Hillary on the Verge of the White House: So, How Did We Get Here?

An in-depth examination of the history of women in the White House.

So. There’s an upcoming presidential election in the United States, and, well, it is going to be kind of historic: either we will be driven off a cliff by fragile white masculinity incarnate (Donald Trump), or a woman will be “allowed” to win (Hillary Clinton), though I’m not entirely convinced that James Madison didn’t hide this secret clause in the Constitution:


As pretty much every thinkpiece ever has said, you have very valid reasons for not supporting Hillary/White Feminism, you have very valid reasons for uniting the party behind “Never Trump,” and, yeah, you have reason to be mad at the sexist criticisms of her. But most of all, when it comes to potentially electing Hillary, one thing is inalienable: IT’S HISTORICAL, PEOPLE.

Because non-white/cis/straight/male/Western history is considered “elective” in history curricula, and so we’re often not taught about the women pioneers in this country, it’s probably difficult to appreciate such potential history. But the idea of women in politics remains important, and it also remains inherently radical.

Even as their roles have evolved, women have faced issues unknown to men: they’ve been warned of trespassing outside their “God-given” domestic spheres; made wary of the conundrum of too bossy/not assertive enough leadership; faced an overall lack of trust in women and their decision-making abilities; fought the double-standard expectation of likability in women; lived with gendered media coverage; and they’ve learned to accept the general obsession with female appearance and beauty. It has been, to say the least, a long journey on the way to Hillary being nominated to run for the Democratic Party’s presidential nominee.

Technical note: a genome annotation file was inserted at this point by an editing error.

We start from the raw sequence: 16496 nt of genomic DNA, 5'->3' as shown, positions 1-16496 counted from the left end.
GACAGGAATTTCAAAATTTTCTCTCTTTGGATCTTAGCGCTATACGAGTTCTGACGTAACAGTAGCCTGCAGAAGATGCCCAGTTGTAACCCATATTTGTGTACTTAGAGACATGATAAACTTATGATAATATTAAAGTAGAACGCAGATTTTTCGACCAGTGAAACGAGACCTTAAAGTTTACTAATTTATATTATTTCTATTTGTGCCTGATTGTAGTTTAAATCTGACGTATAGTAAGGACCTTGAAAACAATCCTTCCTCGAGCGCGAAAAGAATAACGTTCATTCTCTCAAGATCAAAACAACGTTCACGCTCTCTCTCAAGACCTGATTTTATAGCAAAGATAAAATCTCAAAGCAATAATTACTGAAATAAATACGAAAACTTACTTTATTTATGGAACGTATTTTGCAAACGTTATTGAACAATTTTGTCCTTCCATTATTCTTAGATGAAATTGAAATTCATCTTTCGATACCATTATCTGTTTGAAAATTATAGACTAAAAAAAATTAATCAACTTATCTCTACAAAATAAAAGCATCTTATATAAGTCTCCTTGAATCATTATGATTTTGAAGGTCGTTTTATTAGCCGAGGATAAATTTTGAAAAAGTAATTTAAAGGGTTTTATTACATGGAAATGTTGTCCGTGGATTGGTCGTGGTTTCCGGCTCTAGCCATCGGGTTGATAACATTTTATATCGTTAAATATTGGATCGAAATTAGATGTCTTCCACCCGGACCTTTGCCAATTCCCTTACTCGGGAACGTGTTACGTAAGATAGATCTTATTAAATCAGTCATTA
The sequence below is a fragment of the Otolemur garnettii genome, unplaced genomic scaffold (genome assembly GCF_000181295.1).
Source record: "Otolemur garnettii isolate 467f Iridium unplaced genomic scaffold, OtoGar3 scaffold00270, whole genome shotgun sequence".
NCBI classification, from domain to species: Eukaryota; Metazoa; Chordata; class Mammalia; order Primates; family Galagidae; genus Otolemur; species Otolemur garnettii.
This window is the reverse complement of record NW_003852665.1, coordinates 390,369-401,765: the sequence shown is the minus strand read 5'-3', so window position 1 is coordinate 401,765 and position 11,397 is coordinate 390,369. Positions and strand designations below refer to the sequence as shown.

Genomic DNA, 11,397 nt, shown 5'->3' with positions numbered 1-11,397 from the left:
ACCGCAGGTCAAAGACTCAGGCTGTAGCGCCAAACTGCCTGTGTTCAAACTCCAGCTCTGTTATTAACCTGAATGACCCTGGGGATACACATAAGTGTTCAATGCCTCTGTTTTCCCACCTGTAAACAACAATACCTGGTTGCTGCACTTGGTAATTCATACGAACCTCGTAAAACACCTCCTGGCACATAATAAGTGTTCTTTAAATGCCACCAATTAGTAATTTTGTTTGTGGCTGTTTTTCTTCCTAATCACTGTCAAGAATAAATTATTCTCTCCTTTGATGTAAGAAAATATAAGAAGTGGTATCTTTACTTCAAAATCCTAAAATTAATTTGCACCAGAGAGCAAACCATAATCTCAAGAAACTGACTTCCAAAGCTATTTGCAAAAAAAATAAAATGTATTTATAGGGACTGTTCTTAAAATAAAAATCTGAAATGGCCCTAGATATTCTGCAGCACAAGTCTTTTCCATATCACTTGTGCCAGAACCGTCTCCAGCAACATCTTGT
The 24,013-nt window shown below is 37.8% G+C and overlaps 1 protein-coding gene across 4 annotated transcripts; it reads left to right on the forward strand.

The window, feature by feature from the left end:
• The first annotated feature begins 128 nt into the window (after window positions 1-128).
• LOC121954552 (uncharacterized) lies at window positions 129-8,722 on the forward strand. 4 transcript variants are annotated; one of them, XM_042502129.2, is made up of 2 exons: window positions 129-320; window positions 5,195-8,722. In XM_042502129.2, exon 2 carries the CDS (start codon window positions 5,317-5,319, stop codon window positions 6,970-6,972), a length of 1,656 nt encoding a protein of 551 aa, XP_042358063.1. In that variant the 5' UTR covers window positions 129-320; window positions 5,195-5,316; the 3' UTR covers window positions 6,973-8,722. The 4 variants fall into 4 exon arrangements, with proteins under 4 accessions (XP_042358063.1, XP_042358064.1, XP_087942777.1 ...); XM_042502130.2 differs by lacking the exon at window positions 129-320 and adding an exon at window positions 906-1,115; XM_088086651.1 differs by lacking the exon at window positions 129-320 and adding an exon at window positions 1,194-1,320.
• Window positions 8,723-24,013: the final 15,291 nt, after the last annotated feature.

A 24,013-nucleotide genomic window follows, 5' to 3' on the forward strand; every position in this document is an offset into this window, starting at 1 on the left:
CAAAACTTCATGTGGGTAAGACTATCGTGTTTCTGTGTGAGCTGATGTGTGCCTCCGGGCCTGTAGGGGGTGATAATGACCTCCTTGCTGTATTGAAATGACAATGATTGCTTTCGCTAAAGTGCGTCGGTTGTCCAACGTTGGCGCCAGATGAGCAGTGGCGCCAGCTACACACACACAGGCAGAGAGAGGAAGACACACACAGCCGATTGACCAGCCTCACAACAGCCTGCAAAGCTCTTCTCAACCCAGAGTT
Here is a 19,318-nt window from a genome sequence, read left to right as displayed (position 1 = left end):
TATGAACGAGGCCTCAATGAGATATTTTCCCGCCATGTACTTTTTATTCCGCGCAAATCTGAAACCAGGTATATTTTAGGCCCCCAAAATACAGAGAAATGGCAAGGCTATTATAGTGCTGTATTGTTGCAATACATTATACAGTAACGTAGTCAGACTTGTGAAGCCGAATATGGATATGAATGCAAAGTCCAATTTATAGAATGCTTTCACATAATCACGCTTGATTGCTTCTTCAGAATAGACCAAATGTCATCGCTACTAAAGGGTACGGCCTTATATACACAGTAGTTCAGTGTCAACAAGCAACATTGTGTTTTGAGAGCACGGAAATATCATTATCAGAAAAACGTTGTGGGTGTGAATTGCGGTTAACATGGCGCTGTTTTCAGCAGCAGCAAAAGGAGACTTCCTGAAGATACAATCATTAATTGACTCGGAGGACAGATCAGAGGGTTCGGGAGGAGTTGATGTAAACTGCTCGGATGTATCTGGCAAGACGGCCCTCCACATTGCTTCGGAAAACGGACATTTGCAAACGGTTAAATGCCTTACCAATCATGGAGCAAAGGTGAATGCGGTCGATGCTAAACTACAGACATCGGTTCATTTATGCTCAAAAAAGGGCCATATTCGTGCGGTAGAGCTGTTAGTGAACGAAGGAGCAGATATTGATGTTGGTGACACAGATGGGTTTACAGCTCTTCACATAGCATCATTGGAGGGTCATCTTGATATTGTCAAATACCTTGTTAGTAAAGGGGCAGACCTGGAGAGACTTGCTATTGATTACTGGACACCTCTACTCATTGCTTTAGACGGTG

This breakdown of that journey comes with some caveats: obviously many other countries, nations, and tribes have had women as presidents, as head monarchs, as empresses, as military leaders, etc. Even in America, Native women were embracing female leadership and matriarchies long before white societies, and for most of the suffrage movement, Native and black and immigrant women were completely left out.

That’s not to say that women accepted their status: they’ve fought through decades of protest, of being the daring “fringe” candidates, of sexist media smearing, of firsts (and thankfully, some seconds and thirds), of representation across parties, ideologies, race, ethnicity, class, and geography. One thing they all had in common: they didn’t care what anyone else thought, and never stopped in their collective campaign to run the world. Hillary, you have this history to thank. And it’s plenty of history.